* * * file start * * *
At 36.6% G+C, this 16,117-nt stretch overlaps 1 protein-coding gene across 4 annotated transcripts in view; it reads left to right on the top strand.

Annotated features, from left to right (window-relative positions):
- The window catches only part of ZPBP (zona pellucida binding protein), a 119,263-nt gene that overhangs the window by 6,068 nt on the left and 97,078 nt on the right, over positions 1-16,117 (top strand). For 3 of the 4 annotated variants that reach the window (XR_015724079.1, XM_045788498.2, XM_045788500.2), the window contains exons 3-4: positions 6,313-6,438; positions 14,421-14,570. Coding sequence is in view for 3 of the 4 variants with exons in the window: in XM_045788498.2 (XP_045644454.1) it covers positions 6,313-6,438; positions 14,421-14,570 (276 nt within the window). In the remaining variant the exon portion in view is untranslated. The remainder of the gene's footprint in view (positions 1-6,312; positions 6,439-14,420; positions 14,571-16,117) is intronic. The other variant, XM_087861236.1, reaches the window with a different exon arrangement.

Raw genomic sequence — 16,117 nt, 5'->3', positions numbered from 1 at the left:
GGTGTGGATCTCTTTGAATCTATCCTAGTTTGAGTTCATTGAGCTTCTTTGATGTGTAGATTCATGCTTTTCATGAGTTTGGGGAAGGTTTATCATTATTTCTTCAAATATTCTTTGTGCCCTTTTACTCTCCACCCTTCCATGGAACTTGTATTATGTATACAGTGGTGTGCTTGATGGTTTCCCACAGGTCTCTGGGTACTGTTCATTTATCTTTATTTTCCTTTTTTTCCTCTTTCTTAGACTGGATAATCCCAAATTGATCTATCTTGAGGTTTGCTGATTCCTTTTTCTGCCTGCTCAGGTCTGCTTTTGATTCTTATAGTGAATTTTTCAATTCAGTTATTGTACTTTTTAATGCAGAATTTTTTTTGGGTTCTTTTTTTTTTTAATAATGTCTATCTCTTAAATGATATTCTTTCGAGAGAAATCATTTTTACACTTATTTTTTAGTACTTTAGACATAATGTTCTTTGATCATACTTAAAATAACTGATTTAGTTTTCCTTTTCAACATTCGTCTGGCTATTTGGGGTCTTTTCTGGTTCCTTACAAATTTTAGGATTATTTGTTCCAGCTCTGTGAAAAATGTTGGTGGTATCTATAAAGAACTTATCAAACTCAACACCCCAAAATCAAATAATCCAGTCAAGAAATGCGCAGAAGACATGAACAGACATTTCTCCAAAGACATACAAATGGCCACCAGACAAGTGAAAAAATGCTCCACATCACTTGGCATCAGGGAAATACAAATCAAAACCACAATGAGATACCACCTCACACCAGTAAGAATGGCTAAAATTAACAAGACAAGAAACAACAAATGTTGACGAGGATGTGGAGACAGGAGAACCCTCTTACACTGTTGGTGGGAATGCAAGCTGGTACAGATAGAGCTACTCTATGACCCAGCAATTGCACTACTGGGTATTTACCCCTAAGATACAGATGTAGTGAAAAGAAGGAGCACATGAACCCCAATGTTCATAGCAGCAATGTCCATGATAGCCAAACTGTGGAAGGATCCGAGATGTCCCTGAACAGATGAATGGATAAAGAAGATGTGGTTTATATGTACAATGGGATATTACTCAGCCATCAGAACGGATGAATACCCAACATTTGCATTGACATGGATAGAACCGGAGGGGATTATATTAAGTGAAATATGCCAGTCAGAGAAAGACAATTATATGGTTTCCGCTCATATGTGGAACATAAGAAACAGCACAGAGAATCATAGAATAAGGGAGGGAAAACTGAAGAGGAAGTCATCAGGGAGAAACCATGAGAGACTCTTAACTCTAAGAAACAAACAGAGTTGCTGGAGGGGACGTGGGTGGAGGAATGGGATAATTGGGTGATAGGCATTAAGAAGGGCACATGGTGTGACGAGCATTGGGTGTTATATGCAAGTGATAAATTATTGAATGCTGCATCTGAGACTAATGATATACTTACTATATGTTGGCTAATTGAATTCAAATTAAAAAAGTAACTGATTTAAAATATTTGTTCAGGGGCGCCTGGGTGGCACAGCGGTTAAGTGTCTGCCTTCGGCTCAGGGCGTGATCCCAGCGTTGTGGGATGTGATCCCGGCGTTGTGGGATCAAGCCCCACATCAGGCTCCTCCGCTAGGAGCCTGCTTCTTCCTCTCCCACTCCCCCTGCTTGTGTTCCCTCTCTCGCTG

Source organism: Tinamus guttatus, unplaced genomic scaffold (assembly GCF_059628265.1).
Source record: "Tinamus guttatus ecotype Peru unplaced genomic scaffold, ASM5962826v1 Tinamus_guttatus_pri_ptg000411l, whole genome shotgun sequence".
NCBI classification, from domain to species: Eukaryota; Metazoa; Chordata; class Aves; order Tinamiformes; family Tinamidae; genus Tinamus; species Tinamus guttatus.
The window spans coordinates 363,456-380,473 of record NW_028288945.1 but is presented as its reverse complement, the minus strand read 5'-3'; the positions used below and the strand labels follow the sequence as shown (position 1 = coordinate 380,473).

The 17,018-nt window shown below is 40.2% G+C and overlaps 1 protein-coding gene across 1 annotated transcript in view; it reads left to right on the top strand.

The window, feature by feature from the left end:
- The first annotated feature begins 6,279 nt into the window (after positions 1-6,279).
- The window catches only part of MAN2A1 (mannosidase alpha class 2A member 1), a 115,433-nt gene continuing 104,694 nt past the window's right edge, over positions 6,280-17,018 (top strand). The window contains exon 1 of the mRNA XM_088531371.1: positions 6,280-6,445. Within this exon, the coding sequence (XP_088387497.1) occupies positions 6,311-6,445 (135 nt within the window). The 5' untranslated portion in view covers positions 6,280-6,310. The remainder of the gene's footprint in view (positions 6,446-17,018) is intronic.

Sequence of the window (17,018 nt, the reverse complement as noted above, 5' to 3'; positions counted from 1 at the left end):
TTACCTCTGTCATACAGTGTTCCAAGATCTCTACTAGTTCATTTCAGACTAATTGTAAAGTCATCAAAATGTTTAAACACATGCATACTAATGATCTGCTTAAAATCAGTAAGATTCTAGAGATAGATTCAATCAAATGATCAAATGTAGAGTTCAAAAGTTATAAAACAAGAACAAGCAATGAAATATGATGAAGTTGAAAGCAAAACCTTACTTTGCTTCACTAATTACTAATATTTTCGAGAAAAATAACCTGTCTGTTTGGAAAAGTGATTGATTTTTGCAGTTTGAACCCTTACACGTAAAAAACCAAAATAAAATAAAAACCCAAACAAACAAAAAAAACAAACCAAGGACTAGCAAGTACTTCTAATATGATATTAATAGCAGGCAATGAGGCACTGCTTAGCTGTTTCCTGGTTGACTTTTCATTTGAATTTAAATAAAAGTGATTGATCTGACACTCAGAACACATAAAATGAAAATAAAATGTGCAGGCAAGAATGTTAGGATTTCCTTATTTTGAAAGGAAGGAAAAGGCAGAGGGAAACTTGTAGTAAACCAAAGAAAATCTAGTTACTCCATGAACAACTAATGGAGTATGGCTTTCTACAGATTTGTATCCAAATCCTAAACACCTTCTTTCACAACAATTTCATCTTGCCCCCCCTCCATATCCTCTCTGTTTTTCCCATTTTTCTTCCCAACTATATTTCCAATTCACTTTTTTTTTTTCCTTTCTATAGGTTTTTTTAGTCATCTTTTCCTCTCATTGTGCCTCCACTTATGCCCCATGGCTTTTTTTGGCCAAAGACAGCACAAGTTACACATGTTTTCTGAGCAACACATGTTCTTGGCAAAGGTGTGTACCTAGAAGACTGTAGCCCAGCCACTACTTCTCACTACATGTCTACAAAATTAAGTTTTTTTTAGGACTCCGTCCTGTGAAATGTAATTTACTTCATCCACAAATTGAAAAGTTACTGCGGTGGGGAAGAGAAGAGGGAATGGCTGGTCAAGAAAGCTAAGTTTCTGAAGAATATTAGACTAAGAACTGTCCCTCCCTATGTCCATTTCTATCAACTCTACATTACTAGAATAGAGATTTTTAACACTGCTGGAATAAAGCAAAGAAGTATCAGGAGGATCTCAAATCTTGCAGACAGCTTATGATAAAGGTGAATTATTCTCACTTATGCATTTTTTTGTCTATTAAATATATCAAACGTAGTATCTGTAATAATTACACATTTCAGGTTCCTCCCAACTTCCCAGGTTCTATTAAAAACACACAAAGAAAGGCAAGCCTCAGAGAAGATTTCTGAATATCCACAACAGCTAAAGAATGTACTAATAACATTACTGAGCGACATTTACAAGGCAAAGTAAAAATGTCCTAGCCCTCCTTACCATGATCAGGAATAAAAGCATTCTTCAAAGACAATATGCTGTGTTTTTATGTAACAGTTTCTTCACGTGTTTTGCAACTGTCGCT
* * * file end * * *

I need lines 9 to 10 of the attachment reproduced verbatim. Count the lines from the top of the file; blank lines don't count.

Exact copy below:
The window spans coordinates 363,456-380,473 of record NW_028288945.1 but is presented as its reverse complement, the minus strand read 5'-3'; the positions used below and the strand labels follow the sequence as shown (position 1 = coordinate 380,473).

The 17,018-nt window shown below is 40.2% G+C and overlaps 1 protein-coding gene across 1 annotated transcript in view; it reads left to right on the top strand.